Since GW closed my local store (tiny, passionately-staffed hobby dungeon, how I miss thee!) it just isn't that convenient to shop from the main store in Tokyo, and with my schedule being quite busy, waiting a week or two for an order to arrive from eBay isn't a big deal.

I've blogged about how eBay works well for me before, so I mention these things now because they are connected to what has been bothering me. Which is:
"Should I be contributing more to Games Workshop?" and (more controversially) "Should we all?"

At the back of my mind as I look back on 2013 is a nagging guilt that by not buying more from GW, I am not contributing to the future success of the game and the company producing it. This is exacerbated by the fact that I really like GW models, and I don't want the company to go out of business. Should I feel guilty?

Probably not. 

After all, secondhand sales are a totally legal way to purchase most items (unless they are stolen) and I have plenty of good reasons above for using eBay. In addition, it is not like I don't contribute to the bottom line at all. I purchase paints, hobby supplies and rulebooks throughout the year (a not insignificant amount) and like most customers, have contributed thousands (and thousands?) of dollars over time.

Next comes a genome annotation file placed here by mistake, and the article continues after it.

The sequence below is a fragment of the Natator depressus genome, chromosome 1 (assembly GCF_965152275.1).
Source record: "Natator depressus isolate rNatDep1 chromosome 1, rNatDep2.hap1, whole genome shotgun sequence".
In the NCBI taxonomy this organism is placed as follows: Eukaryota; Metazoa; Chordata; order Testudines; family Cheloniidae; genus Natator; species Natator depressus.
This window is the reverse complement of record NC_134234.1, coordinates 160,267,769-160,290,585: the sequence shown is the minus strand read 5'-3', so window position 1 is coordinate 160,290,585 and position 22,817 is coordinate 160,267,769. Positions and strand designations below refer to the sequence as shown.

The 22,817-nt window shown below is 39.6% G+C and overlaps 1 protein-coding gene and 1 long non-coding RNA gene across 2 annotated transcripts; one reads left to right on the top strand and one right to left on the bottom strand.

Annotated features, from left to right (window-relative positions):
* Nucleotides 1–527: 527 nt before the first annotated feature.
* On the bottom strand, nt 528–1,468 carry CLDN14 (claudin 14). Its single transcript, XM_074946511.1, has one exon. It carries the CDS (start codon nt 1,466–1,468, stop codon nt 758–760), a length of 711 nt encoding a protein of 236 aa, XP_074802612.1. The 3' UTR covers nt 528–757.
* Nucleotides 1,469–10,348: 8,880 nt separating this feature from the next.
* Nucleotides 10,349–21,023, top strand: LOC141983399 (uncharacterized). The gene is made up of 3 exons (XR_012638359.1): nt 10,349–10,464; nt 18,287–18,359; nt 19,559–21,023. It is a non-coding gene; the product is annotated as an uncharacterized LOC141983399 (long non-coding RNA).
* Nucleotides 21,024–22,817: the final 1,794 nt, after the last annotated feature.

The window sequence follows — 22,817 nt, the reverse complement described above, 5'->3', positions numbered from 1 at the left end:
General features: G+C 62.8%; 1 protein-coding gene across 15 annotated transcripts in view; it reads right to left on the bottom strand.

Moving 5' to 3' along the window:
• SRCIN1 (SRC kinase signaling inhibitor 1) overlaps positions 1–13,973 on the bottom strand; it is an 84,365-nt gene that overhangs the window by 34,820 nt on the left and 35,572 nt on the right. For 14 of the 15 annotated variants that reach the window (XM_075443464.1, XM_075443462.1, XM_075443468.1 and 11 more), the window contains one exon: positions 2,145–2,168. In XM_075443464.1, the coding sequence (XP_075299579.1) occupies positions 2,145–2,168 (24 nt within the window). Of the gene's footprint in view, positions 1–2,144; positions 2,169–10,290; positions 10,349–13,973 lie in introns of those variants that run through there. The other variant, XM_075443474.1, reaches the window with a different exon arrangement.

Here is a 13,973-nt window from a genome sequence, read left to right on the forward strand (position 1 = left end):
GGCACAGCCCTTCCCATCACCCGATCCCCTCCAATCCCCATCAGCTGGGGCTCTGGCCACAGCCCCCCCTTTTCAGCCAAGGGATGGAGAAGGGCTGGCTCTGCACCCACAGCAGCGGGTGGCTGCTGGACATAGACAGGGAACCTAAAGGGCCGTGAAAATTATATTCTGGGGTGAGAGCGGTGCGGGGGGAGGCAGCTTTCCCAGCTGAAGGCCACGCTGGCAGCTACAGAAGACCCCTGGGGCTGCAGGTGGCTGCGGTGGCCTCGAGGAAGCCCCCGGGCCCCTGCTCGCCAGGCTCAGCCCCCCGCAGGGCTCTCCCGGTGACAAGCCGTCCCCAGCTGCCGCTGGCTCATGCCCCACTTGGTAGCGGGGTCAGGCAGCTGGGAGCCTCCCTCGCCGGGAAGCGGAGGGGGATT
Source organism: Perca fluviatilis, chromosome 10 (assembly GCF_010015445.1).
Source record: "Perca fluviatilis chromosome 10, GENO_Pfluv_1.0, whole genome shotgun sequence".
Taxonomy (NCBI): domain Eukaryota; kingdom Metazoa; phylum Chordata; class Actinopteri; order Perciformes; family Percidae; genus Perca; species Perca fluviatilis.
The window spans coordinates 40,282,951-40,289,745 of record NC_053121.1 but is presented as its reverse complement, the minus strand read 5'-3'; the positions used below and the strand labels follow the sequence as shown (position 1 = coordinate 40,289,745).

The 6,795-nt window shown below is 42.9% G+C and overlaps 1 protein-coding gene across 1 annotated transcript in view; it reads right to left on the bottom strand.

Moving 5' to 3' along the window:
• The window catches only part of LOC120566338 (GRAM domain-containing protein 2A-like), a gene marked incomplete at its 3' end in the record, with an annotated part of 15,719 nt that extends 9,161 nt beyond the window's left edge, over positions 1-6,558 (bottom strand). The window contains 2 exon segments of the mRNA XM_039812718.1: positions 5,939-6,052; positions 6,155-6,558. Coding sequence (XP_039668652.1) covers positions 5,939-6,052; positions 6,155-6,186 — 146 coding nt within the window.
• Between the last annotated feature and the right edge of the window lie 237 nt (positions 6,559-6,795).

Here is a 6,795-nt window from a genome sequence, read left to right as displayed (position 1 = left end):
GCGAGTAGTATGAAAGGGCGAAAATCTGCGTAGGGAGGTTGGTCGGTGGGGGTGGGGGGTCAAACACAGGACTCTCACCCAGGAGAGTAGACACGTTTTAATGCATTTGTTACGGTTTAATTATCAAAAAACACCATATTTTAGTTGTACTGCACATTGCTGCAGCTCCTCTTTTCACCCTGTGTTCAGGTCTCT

This year there is a new wrinkle though, and that is that I have become aware of the market for "fake" GW items (Yeah I know, where have I been?!)
I personally wasn't really aware of the market for these models until a number of posts where an avid collector lauded the overall quality of the model, and where you can see that a fully painted item is indistinguishable from the original (to amateurs like me at least).

I must admit that I was tempted...
...but only for a second.